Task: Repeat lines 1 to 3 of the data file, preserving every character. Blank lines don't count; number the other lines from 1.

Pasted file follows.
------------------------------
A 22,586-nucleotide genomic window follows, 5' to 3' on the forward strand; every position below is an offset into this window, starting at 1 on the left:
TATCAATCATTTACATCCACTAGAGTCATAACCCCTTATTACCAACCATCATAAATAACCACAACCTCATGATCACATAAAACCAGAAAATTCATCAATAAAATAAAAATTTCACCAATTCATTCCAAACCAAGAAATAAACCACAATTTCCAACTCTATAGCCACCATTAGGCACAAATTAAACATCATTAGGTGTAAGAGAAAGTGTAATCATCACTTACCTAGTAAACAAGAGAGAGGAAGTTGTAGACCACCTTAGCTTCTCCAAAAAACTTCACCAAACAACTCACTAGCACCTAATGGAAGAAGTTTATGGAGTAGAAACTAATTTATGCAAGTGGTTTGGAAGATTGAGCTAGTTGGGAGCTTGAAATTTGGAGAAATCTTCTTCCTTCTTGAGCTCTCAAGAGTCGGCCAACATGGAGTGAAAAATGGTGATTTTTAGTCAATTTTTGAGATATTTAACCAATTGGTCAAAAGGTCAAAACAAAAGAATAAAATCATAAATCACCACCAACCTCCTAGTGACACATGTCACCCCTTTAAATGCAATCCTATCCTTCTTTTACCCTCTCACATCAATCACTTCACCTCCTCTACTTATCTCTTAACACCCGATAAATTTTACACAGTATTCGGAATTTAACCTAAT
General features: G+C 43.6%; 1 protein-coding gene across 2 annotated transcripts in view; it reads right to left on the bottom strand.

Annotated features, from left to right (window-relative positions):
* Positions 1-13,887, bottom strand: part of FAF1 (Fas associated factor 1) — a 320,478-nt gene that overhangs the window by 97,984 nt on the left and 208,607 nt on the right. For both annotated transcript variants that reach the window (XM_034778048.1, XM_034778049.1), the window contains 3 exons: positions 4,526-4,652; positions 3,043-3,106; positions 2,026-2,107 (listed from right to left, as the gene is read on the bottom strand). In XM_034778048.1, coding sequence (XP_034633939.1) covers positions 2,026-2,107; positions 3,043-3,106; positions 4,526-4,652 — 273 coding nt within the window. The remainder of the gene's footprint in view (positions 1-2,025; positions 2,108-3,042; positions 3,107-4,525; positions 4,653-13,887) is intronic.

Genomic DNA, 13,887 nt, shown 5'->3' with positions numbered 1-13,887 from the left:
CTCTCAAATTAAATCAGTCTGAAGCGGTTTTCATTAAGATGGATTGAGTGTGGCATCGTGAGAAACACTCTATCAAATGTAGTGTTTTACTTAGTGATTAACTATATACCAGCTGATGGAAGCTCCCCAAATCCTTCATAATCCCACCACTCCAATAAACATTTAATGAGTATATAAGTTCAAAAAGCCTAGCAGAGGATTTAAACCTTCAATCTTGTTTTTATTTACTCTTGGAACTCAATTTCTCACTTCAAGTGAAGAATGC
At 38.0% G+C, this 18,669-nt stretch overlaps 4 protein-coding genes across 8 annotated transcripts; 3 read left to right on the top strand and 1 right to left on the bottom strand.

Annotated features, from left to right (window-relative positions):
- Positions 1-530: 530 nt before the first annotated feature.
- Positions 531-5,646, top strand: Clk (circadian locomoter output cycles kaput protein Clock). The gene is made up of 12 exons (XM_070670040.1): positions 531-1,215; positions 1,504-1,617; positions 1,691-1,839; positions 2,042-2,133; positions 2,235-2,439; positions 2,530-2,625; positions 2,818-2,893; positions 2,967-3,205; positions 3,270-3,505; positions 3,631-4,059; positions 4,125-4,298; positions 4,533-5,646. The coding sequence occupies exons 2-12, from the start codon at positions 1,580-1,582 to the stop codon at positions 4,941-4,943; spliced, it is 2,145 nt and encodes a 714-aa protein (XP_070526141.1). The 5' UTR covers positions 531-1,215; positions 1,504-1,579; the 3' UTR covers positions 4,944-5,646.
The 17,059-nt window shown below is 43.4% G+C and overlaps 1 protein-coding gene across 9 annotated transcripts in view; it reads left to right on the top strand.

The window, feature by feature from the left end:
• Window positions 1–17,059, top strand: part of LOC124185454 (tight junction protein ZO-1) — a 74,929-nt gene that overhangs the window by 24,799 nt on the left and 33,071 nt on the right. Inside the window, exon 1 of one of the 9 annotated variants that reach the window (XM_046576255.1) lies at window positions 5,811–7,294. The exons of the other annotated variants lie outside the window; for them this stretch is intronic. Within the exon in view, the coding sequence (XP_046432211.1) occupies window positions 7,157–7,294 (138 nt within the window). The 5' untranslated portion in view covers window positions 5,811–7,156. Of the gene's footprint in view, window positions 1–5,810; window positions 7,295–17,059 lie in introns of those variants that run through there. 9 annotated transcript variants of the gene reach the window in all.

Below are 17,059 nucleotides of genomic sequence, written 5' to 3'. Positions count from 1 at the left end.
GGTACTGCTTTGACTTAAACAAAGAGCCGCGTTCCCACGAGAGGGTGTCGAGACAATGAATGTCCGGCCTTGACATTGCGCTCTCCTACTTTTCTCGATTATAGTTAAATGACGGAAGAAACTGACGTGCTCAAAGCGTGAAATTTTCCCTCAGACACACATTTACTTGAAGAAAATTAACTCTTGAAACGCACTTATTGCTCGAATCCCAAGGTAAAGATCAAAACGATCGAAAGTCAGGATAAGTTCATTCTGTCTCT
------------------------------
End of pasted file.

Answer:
A 22,586-nucleotide genomic window follows, 5' to 3' on the forward strand; every position below is an offset into this window, starting at 1 on the left:
TATCAATCATTTACATCCACTAGAGTCATAACCCCTTATTACCAACCATCATAAATAACCACAACCTCATGATCACATAAAACCAGAAAATTCATCAATAAAATAAAAATTTCACCAATTCATTCCAAACCAAGAAATAAACCACAATTTCCAACTCTATAGCCACCATTAGGCACAAATTAAACATCATTAGGTGTAAGAGAAAGTGTAATCATCACTTACCTAGTAAACAAGAGAGAGGAAGTTGTAGACCACCTTAGCTTCTCCAAAAAACTTCACCAAACAACTCACTAGCACCTAATGGAAGAAGTTTATGGAGTAGAAACTAATTTATGCAAGTGGTTTGGAAGATTGAGCTAGTTGGGAGCTTGAAATTTGGAGAAATCTTCTTCCTTCTTGAGCTCTCAAGAGTCGGCCAACATGGAGTGAAAAATGGTGATTTTTAGTCAATTTTTGAGATATTTAACCAATTGGTCAAAAGGTCAAAACAAAAGAATAAAATCATAAATCACCACCAACCTCCTAGTGACACATGTCACCCCTTTAAATGCAATCCTATCCTTCTTTTACCCTCTCACATCAATCACTTCACCTCCTCTACTTATCTCTTAACACCCGATAAATTTTACACAGTATTCGGAATTTAACCTAAT
General features: G+C 43.6%; 1 protein-coding gene across 2 annotated transcripts in view; it reads right to left on the bottom strand.